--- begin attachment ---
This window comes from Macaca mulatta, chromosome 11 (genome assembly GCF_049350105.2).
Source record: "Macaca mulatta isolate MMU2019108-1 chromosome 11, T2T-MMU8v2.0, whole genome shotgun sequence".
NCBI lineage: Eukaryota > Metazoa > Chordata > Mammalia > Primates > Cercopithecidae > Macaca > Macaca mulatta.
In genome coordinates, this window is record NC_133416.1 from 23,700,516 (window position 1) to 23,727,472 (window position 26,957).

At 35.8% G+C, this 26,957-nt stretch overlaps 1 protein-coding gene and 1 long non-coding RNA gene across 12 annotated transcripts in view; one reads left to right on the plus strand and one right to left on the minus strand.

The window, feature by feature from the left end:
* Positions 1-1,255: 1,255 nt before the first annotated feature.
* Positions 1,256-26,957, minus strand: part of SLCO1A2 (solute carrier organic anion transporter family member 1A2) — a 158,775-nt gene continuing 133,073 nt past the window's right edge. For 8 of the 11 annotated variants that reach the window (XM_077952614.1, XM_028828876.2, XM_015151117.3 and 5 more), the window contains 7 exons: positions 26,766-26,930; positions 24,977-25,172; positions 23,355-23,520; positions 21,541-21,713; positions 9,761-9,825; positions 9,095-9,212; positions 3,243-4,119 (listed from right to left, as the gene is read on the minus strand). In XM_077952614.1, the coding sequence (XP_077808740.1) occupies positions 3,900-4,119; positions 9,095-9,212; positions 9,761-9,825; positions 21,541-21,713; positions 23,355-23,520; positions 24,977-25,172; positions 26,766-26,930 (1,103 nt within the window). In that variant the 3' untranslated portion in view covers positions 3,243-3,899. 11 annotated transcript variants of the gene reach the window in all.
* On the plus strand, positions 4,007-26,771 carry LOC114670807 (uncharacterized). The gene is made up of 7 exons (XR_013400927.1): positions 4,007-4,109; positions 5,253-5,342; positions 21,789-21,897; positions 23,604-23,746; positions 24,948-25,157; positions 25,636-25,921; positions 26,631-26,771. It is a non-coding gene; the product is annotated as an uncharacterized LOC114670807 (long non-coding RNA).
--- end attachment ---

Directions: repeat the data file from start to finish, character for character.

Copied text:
This window comes from Macaca mulatta, chromosome 11 (genome assembly GCF_049350105.2).
Source record: "Macaca mulatta isolate MMU2019108-1 chromosome 11, T2T-MMU8v2.0, whole genome shotgun sequence".
NCBI lineage: Eukaryota > Metazoa > Chordata > Mammalia > Primates > Cercopithecidae > Macaca > Macaca mulatta.
In genome coordinates, this window is record NC_133416.1 from 23,700,516 (window position 1) to 23,727,472 (window position 26,957).

At 35.8% G+C, this 26,957-nt stretch overlaps 1 protein-coding gene and 1 long non-coding RNA gene across 12 annotated transcripts in view; one reads left to right on the plus strand and one right to left on the minus strand.

The window, feature by feature from the left end:
* Positions 1-1,255: 1,255 nt before the first annotated feature.
* Positions 1,256-26,957, minus strand: part of SLCO1A2 (solute carrier organic anion transporter family member 1A2) — a 158,775-nt gene continuing 133,073 nt past the window's right edge. For 8 of the 11 annotated variants that reach the window (XM_077952614.1, XM_028828876.2, XM_015151117.3 and 5 more), the window contains 7 exons: positions 26,766-26,930; positions 24,977-25,172; positions 23,355-23,520; positions 21,541-21,713; positions 9,761-9,825; positions 9,095-9,212; positions 3,243-4,119 (listed from right to left, as the gene is read on the minus strand). In XM_077952614.1, the coding sequence (XP_077808740.1) occupies positions 3,900-4,119; positions 9,095-9,212; positions 9,761-9,825; positions 21,541-21,713; positions 23,355-23,520; positions 24,977-25,172; positions 26,766-26,930 (1,103 nt within the window). In that variant the 3' untranslated portion in view covers positions 3,243-3,899. 11 annotated transcript variants of the gene reach the window in all.
* On the plus strand, positions 4,007-26,771 carry LOC114670807 (uncharacterized). The gene is made up of 7 exons (XR_013400927.1): positions 4,007-4,109; positions 5,253-5,342; positions 21,789-21,897; positions 23,604-23,746; positions 24,948-25,157; positions 25,636-25,921; positions 26,631-26,771. It is a non-coding gene; the product is annotated as an uncharacterized LOC114670807 (long non-coding RNA).